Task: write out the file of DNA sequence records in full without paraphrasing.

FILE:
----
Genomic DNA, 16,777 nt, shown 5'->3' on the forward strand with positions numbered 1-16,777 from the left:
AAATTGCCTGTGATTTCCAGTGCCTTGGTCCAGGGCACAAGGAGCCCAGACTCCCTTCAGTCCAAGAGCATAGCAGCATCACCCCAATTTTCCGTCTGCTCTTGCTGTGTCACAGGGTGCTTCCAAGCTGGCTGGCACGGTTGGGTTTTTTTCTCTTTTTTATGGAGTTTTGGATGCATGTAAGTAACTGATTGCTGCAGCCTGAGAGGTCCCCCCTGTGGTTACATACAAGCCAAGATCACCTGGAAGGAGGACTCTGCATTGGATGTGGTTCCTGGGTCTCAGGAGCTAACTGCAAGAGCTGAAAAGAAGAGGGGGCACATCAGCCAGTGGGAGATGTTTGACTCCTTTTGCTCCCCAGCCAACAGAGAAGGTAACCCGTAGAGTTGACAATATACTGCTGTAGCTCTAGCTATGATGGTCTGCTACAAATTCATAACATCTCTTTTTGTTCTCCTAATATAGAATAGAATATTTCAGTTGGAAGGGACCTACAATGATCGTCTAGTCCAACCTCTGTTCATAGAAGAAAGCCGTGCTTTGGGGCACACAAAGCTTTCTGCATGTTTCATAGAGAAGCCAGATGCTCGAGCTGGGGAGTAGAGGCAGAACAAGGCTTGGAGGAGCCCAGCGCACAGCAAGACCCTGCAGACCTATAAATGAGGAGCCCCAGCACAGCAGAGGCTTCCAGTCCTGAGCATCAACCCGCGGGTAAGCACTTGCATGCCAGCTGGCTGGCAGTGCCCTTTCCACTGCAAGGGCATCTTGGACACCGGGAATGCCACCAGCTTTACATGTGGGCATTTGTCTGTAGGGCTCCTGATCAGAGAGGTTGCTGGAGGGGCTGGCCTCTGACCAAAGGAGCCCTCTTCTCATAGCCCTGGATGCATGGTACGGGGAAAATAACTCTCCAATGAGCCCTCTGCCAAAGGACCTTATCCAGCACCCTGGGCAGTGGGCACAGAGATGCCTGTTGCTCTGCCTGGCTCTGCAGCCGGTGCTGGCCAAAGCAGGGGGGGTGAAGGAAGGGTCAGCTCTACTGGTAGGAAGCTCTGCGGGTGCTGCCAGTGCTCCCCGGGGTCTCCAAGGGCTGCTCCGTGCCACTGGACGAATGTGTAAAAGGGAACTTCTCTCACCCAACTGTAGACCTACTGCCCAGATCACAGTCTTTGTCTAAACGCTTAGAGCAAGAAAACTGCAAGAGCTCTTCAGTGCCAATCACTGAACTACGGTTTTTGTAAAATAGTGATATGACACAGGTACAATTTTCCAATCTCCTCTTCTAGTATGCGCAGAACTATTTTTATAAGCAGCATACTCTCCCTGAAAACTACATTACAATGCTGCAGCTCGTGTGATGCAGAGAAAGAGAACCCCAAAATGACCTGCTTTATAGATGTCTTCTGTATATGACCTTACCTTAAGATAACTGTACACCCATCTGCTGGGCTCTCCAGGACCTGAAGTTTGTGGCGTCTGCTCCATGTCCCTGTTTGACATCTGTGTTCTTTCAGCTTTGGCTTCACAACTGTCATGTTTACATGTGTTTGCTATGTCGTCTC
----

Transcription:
Genomic DNA, 16,777 nt, shown 5'->3' on the forward strand with positions numbered 1-16,777 from the left:
AAATTGCCTGTGATTTCCAGTGCCTTGGTCCAGGGCACAAGGAGCCCAGACTCCCTTCAGTCCAAGAGCATAGCAGCATCACCCCAATTTTCCGTCTGCTCTTGCTGTGTCACAGGGTGCTTCCAAGCTGGCTGGCACGGTTGGGTTTTTTTCTCTTTTTTATGGAGTTTTGGATGCATGTAAGTAACTGATTGCTGCAGCCTGAGAGGTCCCCCCTGTGGTTACATACAAGCCAAGATCACCTGGAAGGAGGACTCTGCATTGGATGTGGTTCCTGGGTCTCAGGAGCTAACTGCAAGAGCTGAAAAGAAGAGGGGGCACATCAGCCAGTGGGAGATGTTTGACTCCTTTTGCTCCCCAGCCAACAGAGAAGGTAACCCGTAGAGTTGACAATATACTGCTGTAGCTCTAGCTATGATGGTCTGCTACAAATTCATAACATCTCTTTTTGTTCTCCTAATATAGAATAGAATATTTCAGTTGGAAGGGACCTACAATGATCGTCTAGTCCAACCTCTGTTCATAGAAGAAAGCCGTGCTTTGGGGCACACAAAGCTTTCTGCATGTTTCATAGAGAAGCCAGATGCTCGAGCTGGGGAGTAGAGGCAGAACAAGGCTTGGAGGAGCCCAGCGCACAGCAAGACCCTGCAGACCTATAAATGAGGAGCCCCAGCACAGCAGAGGCTTCCAGTCCTGAGCATCAACCCGCGGGTAAGCACTTGCATGCCAGCTGGCTGGCAGTGCCCTTTCCACTGCAAGGGCATCTTGGACACCGGGAATGCCACCAGCTTTACATGTGGGCATTTGTCTGTAGGGCTCCTGATCAGAGAGGTTGCTGGAGGGGCTGGCCTCTGACCAAAGGAGCCCTCTTCTCATAGCCCTGGATGCATGGTACGGGGAAAATAACTCTCCAATGAGCCCTCTGCCAAAGGACCTTATCCAGCACCCTGGGCAGTGGGCACAGAGATGCCTGTTGCTCTGCCTGGCTCTGCAGCCGGTGCTGGCCAAAGCAGGGGGGGTGAAGGAAGGGTCAGCTCTACTGGTAGGAAGCTCTGCGGGTGCTGCCAGTGCTCCCCGGGGTCTCCAAGGGCTGCTCCGTGCCACTGGACGAATGTGTAAAAGGGAACTTCTCTCACCCAACTGTAGACCTACTGCCCAGATCACAGTCTTTGTCTAAACGCTTAGAGCAAGAAAACTGCAAGAGCTCTTCAGTGCCAATCACTGAACTACGGTTTTTGTAAAATAGTGATATGACACAGGTACAATTTTCCAATCTCCTCTTCTAGTATGCGCAGAACTATTTTTATAAGCAGCATACTCTCCCTGAAAACTACATTACAATGCTGCAGCTCGTGTGATGCAGAGAAAGAGAACCCCAAAATGACCTGCTTTATAGATGTCTTCTGTATATGACCTTACCTTAAGATAACTGTACACCCATCTGCTGGGCTCTCCAGGACCTGAAGTTTGTGGCGTCTGCTCCATGTCCCTGTTTGACATCTGTGTTCTTTCAGCTTTGGCTTCACAACTGTCATGTTTACATGTGTTTGCTATGTCGTCTC